Fireworks illuminate the Brandenburg Gate in Berlin November 9, 2009, during celebrations to mark the 20th anniversary of the fall of the Berlin Wall. (REUTERS/Wolfgang Rattay)

Big Picture: Armageddon in Australia

It seems Armageddon has hit Australia today – well not exactly but if you look at the photos it does seem that way. Sydney seems to have taken the brunt of a severe sand storm across Australia. And as usual Boston.com‘s Big Picture has some great photographs of today’s event.

A huge outback dust storm – 500 km (310 mi) wide by 1,000 km (620 mi) long – swept across eastern Australia and blanketed Sydney on Wednesday, September 23rd, disrupting flights and ground transportation and forcing people indoors for shelter from the hazardous air, gale-force winds, and in some places hailstorms. Those few who ventured outside, especially at dawn, were greeted by a Martian sky, familiar landmarks blotted out by the heavy red dust blowing by. Collected here are a few photos of the worst dust storm Sydney has seen in 70 years, three of which you can click to see a before/after fade effect. (26 photos total)

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The Sydney Harbour Bridge is seen on September 23, 2009. (Cameron Spencer/Getty Images)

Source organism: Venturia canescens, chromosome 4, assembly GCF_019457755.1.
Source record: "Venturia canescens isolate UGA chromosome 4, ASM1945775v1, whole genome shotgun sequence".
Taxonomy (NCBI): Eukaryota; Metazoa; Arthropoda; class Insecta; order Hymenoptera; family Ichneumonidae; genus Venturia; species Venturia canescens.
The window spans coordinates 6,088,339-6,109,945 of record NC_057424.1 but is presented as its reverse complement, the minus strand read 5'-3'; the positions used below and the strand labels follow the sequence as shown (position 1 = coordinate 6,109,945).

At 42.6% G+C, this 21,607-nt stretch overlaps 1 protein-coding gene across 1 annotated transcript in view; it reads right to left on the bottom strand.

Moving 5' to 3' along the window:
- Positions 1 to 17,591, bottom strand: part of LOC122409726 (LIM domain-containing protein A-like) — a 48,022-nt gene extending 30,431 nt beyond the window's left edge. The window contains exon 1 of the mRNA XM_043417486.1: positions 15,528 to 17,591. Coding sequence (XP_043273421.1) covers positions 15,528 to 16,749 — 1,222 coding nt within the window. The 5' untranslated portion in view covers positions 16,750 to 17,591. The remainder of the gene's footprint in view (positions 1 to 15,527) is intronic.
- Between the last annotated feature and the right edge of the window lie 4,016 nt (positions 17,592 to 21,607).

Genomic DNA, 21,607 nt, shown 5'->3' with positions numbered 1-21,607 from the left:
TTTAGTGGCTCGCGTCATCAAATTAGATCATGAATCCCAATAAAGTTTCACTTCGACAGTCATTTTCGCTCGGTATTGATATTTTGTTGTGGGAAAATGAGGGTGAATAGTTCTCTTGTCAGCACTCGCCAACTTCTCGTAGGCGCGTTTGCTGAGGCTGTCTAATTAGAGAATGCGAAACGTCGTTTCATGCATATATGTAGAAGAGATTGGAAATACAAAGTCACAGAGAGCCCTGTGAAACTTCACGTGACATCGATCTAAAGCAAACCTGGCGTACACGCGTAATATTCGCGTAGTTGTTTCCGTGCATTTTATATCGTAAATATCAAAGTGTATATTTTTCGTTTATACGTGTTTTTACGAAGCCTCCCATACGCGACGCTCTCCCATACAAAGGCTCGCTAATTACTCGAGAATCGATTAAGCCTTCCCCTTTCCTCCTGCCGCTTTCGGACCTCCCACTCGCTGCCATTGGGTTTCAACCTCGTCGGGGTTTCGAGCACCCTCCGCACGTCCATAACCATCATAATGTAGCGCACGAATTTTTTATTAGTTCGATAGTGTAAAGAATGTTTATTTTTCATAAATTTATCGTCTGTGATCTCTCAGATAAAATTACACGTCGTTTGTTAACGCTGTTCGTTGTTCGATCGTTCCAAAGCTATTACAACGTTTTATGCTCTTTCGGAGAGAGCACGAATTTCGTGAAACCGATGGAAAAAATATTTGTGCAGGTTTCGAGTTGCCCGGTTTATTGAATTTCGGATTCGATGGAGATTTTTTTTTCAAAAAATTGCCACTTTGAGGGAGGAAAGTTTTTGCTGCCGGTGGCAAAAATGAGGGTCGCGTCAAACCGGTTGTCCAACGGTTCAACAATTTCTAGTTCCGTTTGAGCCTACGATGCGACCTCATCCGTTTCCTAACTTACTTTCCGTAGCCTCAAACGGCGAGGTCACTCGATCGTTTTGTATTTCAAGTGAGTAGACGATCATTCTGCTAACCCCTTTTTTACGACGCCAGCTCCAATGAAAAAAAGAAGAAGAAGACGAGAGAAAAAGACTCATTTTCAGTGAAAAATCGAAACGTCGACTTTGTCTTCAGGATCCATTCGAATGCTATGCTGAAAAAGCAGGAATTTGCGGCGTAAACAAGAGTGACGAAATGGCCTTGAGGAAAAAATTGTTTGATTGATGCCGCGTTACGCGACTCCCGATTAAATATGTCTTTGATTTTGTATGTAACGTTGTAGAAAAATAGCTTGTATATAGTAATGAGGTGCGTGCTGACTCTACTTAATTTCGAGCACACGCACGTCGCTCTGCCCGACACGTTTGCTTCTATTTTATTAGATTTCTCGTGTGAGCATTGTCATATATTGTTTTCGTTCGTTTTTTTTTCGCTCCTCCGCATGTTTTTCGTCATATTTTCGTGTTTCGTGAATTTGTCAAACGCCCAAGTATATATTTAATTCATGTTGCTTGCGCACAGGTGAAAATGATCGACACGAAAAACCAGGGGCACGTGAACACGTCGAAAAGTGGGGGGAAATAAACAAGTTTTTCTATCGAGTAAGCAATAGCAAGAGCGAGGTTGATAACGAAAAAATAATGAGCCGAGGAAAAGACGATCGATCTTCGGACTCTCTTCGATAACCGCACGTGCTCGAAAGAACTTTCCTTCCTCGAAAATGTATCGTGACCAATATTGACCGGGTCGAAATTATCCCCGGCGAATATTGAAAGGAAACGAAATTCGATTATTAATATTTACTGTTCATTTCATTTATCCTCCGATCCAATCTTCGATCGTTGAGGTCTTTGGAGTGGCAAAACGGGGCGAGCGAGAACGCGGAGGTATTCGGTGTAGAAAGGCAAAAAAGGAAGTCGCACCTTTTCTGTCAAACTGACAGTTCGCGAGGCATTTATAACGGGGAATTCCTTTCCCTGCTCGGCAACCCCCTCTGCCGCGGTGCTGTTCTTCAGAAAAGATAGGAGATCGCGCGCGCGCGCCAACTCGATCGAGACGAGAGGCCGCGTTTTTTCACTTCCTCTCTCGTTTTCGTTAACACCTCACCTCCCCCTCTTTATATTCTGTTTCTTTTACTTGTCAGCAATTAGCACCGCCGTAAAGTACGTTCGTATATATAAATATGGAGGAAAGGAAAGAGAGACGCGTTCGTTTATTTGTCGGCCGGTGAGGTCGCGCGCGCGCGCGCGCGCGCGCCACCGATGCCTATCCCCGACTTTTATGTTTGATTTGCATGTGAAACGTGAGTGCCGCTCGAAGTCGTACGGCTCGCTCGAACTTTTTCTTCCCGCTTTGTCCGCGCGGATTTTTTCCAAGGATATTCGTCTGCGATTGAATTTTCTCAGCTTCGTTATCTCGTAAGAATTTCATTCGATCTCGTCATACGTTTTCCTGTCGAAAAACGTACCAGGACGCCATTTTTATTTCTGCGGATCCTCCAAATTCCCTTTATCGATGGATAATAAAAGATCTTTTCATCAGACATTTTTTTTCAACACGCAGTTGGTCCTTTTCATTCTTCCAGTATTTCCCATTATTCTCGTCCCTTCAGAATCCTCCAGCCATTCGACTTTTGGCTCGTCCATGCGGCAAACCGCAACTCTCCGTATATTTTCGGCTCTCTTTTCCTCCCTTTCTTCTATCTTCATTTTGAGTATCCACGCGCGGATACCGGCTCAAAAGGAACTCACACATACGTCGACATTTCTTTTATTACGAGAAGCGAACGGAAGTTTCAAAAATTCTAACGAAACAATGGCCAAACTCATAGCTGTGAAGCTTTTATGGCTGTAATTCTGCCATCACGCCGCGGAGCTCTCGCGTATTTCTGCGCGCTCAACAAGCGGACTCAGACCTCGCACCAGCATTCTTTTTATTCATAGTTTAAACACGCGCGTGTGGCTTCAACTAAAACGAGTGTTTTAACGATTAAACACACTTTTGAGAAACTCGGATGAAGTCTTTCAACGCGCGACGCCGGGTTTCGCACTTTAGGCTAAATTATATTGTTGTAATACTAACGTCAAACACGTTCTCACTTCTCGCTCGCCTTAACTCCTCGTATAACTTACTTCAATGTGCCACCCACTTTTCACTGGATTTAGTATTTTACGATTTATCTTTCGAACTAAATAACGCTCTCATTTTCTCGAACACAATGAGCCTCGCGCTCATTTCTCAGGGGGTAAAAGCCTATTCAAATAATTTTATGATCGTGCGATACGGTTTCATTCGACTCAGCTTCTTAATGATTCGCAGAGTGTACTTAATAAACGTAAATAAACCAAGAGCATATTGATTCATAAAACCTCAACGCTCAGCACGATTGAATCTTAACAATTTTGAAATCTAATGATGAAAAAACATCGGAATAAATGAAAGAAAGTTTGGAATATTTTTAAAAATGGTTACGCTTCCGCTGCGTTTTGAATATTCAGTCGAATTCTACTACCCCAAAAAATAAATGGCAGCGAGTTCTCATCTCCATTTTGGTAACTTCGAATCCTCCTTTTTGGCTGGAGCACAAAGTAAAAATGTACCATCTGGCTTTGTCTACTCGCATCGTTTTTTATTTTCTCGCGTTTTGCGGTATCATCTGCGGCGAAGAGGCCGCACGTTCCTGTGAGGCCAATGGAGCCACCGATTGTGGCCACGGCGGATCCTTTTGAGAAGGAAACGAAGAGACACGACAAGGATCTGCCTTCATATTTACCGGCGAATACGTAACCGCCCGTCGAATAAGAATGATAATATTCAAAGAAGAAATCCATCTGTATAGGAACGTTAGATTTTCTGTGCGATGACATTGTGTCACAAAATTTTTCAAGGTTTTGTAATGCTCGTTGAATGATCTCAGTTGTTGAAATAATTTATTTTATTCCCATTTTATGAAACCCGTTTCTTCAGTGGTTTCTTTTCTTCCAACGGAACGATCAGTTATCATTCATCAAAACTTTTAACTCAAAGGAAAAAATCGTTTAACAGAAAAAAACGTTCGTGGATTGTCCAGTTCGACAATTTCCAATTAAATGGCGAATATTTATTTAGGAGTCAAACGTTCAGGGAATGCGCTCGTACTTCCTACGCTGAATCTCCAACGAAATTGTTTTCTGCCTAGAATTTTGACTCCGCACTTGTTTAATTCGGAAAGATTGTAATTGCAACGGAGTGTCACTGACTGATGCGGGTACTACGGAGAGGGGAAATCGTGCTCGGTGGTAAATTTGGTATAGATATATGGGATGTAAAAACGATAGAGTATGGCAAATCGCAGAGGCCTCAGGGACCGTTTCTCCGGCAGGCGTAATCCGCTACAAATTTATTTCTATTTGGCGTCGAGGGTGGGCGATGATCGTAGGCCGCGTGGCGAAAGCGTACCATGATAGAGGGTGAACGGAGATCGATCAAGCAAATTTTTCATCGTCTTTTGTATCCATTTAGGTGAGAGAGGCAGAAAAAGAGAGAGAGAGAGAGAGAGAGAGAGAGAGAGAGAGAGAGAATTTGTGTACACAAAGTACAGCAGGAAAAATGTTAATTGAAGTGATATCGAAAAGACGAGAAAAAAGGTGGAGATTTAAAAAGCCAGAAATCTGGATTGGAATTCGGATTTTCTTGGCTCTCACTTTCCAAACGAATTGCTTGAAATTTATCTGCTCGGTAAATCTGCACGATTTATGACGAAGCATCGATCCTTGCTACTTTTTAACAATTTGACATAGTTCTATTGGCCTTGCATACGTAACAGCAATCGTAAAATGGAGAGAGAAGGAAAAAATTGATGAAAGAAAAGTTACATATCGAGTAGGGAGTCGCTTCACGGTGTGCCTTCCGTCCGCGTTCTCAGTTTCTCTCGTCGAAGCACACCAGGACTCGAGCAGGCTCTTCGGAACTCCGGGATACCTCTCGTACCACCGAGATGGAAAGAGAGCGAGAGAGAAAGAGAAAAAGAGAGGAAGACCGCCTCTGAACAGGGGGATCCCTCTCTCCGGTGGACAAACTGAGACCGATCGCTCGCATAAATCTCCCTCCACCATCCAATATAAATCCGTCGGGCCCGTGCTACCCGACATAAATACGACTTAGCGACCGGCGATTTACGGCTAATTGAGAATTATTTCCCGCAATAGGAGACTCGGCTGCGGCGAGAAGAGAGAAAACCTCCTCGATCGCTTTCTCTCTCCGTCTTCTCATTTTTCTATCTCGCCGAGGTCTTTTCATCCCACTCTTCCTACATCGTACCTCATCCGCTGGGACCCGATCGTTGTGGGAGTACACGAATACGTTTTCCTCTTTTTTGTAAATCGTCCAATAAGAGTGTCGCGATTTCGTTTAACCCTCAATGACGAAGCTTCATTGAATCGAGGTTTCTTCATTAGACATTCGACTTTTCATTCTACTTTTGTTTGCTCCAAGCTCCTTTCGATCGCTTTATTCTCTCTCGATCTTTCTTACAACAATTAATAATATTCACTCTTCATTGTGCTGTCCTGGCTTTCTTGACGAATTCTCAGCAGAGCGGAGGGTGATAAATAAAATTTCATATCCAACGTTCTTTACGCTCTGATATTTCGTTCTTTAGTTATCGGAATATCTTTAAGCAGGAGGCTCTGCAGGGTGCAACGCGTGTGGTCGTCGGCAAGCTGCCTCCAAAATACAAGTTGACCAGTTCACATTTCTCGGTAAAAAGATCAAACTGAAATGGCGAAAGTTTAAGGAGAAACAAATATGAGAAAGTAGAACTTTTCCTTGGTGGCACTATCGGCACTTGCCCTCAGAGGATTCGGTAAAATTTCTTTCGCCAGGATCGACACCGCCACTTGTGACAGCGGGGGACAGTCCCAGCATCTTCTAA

Big Picture: Remembering September 11th

Yesterday was Friday, September the 11th. Prior to 2001, this was just another day. Some people celebrated their birthdays on this day. Just like a good friend of ours with whom we shared a great evening and dinner last night to celebrate his birthday, on September the 11th.

As I said, before 2001 this was, for most, just another day of the 365 days we go through from one year to the next. But on that fateful day of September the 11th back in 2001 the world changed. Not just the world but the world of many people’s lives and those of the families they left behind.

It was a day I won’t forget, as many others, even though I didn’t lose anyone close to me or someone I knew. It’s amazing how a traumatic experience can go either one of two ways. You either build up a mental block about the event and never conciously recall the event or any details thereof, or you remember the details vividly, like it just happened.